As far as being 3rd party tested, from what I understand, this does not have to be done until August 2009. So, until then, the XRF is considered a "reasonable" testing.
As of today, all 3 guns at Ajax are out in different states. (I called today to see when one will be available)
When using the gun, you need to take pictures of the item, scan each component, each thread, fabric, buttons, zipper, etc and make notes of the readings on the gun. Some guns allow you to download the information to your pc and then you correlate all the information for each piece and make a "report" to include with the sale or to the retailer.

If you are in need of XRF Rental try EQUIPCO, a factory authorized rental house for Innov-X. We have them in stock and have an easy to remember number 1-888-234-5678.

When you rent an XRF analyzer from EQUIPCO you will recieve a rental instrument ready to use for your application. We provide free training and configuration at any of our locations along with discrete secure handling of your data. All of our instruments are shipped overnight and you will only be charged for the days you use the instrument.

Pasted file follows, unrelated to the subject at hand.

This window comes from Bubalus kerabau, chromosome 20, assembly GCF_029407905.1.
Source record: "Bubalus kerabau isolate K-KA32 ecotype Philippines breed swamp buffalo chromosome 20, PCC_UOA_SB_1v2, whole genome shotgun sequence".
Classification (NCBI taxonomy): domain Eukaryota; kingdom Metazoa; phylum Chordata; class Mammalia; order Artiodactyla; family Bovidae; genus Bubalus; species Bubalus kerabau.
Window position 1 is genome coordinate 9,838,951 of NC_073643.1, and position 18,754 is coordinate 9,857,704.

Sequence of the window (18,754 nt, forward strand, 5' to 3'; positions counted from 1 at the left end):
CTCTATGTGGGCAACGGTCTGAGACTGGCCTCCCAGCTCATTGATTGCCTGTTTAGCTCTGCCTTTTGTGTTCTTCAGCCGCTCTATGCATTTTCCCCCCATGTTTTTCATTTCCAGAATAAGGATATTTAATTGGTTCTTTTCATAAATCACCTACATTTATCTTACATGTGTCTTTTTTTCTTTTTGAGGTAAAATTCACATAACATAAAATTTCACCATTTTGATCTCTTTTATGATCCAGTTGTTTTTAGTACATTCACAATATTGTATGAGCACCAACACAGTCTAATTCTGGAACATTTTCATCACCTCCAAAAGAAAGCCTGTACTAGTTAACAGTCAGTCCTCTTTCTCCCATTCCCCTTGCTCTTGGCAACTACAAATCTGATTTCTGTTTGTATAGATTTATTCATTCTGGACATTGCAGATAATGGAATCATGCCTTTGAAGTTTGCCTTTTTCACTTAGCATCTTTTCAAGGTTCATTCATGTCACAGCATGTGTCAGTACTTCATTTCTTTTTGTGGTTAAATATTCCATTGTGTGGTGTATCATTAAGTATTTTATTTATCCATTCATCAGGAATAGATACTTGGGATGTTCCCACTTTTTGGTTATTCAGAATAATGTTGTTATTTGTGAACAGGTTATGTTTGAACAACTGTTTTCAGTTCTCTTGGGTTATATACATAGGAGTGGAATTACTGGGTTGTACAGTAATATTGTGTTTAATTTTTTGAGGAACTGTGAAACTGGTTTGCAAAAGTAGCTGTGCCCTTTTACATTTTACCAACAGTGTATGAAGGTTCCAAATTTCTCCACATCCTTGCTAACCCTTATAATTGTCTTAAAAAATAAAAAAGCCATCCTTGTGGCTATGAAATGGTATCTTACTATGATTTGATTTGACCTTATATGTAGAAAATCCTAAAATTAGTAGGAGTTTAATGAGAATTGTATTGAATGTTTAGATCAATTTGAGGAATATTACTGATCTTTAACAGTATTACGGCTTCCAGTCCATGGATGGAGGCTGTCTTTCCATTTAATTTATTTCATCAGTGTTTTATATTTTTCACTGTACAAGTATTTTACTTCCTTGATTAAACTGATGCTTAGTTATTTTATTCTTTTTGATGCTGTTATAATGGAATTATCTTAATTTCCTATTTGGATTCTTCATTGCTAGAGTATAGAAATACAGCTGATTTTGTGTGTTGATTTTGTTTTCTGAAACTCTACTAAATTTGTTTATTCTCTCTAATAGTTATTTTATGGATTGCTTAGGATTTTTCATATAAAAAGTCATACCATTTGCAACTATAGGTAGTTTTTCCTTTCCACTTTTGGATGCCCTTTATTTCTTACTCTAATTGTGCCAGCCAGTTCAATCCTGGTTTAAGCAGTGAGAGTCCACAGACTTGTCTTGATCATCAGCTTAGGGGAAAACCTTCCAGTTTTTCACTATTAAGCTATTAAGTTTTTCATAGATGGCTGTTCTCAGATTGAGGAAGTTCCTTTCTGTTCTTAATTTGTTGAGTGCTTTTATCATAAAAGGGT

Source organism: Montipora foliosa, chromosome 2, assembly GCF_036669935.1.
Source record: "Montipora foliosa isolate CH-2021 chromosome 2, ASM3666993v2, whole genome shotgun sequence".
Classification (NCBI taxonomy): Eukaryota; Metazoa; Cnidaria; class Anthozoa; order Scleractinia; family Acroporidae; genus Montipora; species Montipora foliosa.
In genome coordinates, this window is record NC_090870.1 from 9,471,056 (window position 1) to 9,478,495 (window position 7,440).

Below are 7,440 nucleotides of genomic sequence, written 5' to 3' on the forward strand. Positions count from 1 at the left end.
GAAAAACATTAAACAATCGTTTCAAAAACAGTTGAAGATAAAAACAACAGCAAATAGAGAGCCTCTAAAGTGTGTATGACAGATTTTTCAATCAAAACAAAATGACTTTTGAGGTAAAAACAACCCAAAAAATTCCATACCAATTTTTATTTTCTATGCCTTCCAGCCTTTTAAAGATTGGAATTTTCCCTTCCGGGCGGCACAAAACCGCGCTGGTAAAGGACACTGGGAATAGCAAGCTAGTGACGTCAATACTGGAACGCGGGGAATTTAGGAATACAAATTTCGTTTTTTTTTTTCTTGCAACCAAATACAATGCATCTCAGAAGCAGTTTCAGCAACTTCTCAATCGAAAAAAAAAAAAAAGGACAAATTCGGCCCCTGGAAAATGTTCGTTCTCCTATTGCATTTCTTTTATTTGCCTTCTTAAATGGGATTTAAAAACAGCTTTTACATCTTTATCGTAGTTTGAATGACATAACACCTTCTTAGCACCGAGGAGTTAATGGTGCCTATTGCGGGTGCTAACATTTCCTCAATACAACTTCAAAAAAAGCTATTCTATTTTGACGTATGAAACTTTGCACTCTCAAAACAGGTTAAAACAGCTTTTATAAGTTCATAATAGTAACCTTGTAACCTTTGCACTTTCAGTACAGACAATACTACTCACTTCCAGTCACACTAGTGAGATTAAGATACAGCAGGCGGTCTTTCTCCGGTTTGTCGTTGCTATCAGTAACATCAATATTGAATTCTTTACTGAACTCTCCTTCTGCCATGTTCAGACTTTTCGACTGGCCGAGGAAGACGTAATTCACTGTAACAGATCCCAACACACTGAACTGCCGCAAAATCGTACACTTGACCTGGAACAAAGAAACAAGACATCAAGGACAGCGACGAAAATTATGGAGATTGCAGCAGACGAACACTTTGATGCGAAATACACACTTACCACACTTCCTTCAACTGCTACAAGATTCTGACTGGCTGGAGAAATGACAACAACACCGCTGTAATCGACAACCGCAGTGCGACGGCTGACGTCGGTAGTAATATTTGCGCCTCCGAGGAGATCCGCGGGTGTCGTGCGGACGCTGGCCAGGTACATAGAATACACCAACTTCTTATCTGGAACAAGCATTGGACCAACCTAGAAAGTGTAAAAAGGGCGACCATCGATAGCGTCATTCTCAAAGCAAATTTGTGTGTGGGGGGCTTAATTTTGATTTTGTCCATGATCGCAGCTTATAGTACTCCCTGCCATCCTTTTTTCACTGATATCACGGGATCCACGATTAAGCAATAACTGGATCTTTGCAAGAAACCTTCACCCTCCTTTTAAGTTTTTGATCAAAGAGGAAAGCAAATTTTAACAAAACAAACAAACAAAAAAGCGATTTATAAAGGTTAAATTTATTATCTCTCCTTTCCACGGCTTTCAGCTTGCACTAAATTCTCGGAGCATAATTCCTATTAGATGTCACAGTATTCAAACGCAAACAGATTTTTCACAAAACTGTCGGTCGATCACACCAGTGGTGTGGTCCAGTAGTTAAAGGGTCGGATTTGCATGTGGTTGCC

visit our XRF rental page at:

Back to top

PostPosted: Wed Feb 11, 2009 3:26 pm    Post subject: XRF Testing Reply with quote

FYI, we had one of our red fabrics come up 300 ppm for lead with XRF tesing by a certified lead tester. We took it to a lab and had more expensive/sensitive testing done and it came out below 10 ppm! I'm not sure why. it was the same exact peice of fabric. I am guessing that the red dye was all on the surface of the fabric and testing the fabric as a whole made all the difference. This fabric was made in China. The moral is to second-guess your positive results!
Back to top

PostPosted: Thu Mar 05, 2009 11:35 pm    Post subject: Reply with quote